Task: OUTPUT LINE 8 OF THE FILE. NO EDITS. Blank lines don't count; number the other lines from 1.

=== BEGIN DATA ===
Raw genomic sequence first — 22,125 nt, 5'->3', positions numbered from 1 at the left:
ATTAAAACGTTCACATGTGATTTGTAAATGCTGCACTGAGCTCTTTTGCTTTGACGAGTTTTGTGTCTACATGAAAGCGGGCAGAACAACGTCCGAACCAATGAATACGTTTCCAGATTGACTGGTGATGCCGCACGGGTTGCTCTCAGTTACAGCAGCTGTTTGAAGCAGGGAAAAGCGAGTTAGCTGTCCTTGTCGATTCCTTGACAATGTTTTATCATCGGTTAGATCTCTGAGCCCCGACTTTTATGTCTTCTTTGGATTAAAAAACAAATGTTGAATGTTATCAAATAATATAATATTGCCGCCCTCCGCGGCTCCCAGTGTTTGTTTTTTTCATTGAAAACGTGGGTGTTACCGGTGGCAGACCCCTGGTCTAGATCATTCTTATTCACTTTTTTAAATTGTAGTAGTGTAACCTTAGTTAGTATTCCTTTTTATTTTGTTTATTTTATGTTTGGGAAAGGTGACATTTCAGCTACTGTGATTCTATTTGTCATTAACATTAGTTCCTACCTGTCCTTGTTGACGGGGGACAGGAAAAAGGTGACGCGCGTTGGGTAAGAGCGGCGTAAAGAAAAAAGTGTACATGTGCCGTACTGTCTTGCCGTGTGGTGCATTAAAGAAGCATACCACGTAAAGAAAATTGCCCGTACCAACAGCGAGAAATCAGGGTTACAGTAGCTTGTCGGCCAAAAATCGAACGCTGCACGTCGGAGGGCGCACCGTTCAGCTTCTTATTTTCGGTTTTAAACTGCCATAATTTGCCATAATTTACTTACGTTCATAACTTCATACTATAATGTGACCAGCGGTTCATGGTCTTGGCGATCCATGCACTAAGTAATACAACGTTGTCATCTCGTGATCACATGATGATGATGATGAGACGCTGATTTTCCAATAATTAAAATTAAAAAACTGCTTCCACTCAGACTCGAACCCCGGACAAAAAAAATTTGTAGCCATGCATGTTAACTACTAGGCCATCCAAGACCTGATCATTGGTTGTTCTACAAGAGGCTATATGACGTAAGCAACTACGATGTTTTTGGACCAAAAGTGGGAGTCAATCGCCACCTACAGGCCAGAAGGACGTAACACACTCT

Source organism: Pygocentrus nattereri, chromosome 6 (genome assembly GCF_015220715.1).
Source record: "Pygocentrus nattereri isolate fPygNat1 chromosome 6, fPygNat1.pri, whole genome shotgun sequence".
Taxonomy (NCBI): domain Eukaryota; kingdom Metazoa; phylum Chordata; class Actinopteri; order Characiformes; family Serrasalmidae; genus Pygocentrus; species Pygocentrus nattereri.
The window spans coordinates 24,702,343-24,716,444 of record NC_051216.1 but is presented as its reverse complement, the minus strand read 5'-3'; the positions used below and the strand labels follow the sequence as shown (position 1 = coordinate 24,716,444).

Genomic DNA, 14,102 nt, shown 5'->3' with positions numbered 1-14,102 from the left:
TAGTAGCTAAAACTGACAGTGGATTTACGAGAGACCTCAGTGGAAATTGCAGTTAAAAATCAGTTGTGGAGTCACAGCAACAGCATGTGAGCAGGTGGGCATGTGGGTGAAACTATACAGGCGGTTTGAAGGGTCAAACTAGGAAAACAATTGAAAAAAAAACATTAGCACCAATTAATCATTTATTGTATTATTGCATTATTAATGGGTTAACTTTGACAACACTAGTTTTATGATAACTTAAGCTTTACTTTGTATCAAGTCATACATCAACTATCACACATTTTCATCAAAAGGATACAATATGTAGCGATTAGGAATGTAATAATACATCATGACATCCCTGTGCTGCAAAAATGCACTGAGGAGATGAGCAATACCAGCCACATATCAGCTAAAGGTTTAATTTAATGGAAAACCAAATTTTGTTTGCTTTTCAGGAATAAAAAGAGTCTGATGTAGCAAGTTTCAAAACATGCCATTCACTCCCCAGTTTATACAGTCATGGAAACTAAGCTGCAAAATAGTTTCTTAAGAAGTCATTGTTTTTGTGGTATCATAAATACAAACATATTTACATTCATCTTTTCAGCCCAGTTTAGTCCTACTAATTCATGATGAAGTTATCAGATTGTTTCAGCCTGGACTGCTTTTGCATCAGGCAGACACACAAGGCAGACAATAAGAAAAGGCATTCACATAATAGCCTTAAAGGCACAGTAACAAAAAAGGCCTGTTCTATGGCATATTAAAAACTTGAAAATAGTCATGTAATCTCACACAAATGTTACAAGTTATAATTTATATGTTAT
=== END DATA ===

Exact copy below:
TAGTAGCTAAAACTGACAGTGGATTTACGAGAGACCTCAGTGGAAATTGCAGTTAAAAATCAGTTGTGGAGTCACAGCAACAGCATGTGAGCAGGTGGGCATGTGGGTGAAACTATACAGGCGGTTTGAAGGGTCAAACTAGGAAAACAATTGAAAAAAAAACATTAGCACCAATTAATCATTTATTGTATTATTGCATTATTAATGGGTTAACTTTGACAACACTAGTTTTATGATAACTTAAGCTTTACTTTGTATCAAGTCATACATCAACTATCACACATTTTCATCAAAAGGATACAATATGTAGCGATTAGGAATGTAATAATACATCATGACATCCCTGTGCTGCAAAAATGCACTGAGGAGATGAGCAATACCAGCCACATATCAGCTAAAGGTTTAATTTAATGGAAAACCAAATTTTGTTTGCTTTTCAGGAATAAAAAGAGTCTGATGTAGCAAGTTTCAAAACATGCCATTCACTCCCCAGTTTATACAGTCATGGAAACTAAGCTGCAAAATAGTTTCTTAAGAAGTCATTGTTTTTGTGGTATCATAAATACAAACATATTTACATTCATCTTTTCAGCCCAGTTTAGTCCTACTAATTCATGATGAAGTTATCAGATTGTTTCAGCCTGGACTGCTTTTGCATCAGGCAGACACACAAGGCAGACAATAAGAAAAGGCATTCACATAATAGCCTTAAAGGCACAGTAACAAAAAAGGCCTGTTCTATGGCATATTAAAAACTTGAAAATAGTCATGTAATCTCACACAAATGTTACAAGTTATAATTTATATGTTAT